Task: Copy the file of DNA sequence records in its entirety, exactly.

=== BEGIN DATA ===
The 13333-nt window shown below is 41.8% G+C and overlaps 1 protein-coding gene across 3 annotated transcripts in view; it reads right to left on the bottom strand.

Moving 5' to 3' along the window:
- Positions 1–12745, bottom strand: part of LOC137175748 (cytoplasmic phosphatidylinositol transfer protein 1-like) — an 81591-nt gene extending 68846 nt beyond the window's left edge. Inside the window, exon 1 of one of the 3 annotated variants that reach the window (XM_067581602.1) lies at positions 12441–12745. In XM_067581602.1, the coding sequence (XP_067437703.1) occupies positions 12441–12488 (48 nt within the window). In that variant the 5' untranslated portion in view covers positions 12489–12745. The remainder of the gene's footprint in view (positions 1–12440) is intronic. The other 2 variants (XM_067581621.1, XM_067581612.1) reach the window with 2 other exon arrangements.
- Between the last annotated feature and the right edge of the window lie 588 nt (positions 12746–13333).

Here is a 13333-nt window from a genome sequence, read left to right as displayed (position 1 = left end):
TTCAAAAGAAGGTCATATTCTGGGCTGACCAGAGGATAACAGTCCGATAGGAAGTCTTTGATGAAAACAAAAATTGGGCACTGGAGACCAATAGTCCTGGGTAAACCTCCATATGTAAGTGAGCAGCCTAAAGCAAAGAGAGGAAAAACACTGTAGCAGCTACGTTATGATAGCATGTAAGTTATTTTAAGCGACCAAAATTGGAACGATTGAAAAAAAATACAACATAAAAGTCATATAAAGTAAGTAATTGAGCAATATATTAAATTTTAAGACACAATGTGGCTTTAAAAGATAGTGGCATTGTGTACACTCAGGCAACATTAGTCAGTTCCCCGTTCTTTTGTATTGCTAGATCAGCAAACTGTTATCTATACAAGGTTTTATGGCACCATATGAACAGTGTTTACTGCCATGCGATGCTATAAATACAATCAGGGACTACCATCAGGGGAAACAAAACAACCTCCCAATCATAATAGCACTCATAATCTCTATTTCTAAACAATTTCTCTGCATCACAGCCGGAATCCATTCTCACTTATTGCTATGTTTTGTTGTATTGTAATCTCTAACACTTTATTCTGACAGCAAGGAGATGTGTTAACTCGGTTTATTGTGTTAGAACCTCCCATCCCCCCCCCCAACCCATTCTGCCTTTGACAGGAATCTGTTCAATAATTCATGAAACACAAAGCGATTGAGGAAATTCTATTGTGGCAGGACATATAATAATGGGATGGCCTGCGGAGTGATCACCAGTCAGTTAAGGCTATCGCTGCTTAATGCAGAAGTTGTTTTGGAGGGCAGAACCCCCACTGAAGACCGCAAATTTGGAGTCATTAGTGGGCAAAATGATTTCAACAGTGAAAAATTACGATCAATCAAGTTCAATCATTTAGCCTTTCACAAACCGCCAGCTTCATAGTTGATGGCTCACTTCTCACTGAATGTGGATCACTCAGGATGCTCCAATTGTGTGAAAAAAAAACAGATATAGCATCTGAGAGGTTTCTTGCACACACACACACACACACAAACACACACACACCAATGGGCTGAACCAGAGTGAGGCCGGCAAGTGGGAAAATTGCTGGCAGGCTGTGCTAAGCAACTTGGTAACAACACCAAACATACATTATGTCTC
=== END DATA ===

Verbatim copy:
The 13333-nt window shown below is 41.8% G+C and overlaps 1 protein-coding gene across 3 annotated transcripts in view; it reads right to left on the bottom strand.

Moving 5' to 3' along the window:
- Positions 1–12745, bottom strand: part of LOC137175748 (cytoplasmic phosphatidylinositol transfer protein 1-like) — an 81591-nt gene extending 68846 nt beyond the window's left edge. Inside the window, exon 1 of one of the 3 annotated variants that reach the window (XM_067581602.1) lies at positions 12441–12745. In XM_067581602.1, the coding sequence (XP_067437703.1) occupies positions 12441–12488 (48 nt within the window). In that variant the 5' untranslated portion in view covers positions 12489–12745. The remainder of the gene's footprint in view (positions 1–12440) is intronic. The other 2 variants (XM_067581621.1, XM_067581612.1) reach the window with 2 other exon arrangements.
- Between the last annotated feature and the right edge of the window lie 588 nt (positions 12746–13333).

Here is a 13333-nt window from a genome sequence, read left to right as displayed (position 1 = left end):
TTCAAAAGAAGGTCATATTCTGGGCTGACCAGAGGATAACAGTCCGATAGGAAGTCTTTGATGAAAACAAAAATTGGGCACTGGAGACCAATAGTCCTGGGTAAACCTCCATATGTAAGTGAGCAGCCTAAAGCAAAGAGAGGAAAAACACTGTAGCAGCTACGTTATGATAGCATGTAAGTTATTTTAAGCGACCAAAATTGGAACGATTGAAAAAAAATACAACATAAAAGTCATATAAAGTAAGTAATTGAGCAATATATTAAATTTTAAGACACAATGTGGCTTTAAAAGATAGTGGCATTGTGTACACTCAGGCAACATTAGTCAGTTCCCCGTTCTTTTGTATTGCTAGATCAGCAAACTGTTATCTATACAAGGTTTTATGGCACCATATGAACAGTGTTTACTGCCATGCGATGCTATAAATACAATCAGGGACTACCATCAGGGGAAACAAAACAACCTCCCAATCATAATAGCACTCATAATCTCTATTTCTAAACAATTTCTCTGCATCACAGCCGGAATCCATTCTCACTTATTGCTATGTTTTGTTGTATTGTAATCTCTAACACTTTATTCTGACAGCAAGGAGATGTGTTAACTCGGTTTATTGTGTTAGAACCTCCCATCCCCCCCCCCAACCCATTCTGCCTTTGACAGGAATCTGTTCAATAATTCATGAAACACAAAGCGATTGAGGAAATTCTATTGTGGCAGGACATATAATAATGGGATGGCCTGCGGAGTGATCACCAGTCAGTTAAGGCTATCGCTGCTTAATGCAGAAGTTGTTTTGGAGGGCAGAACCCCCACTGAAGACCGCAAATTTGGAGTCATTAGTGGGCAAAATGATTTCAACAGTGAAAAATTACGATCAATCAAGTTCAATCATTTAGCCTTTCACAAACCGCCAGCTTCATAGTTGATGGCTCACTTCTCACTGAATGTGGATCACTCAGGATGCTCCAATTGTGTGAAAAAAAAACAGATATAGCATCTGAGAGGTTTCTTGCACACACACACACACACACAAACACACACACACCAATGGGCTGAACCAGAGTGAGGCCGGCAAGTGGGAAAATTGCTGGCAGGCTGTGCTAAGCAACTTGGTAACAACACCAAACATACATTATGTCTC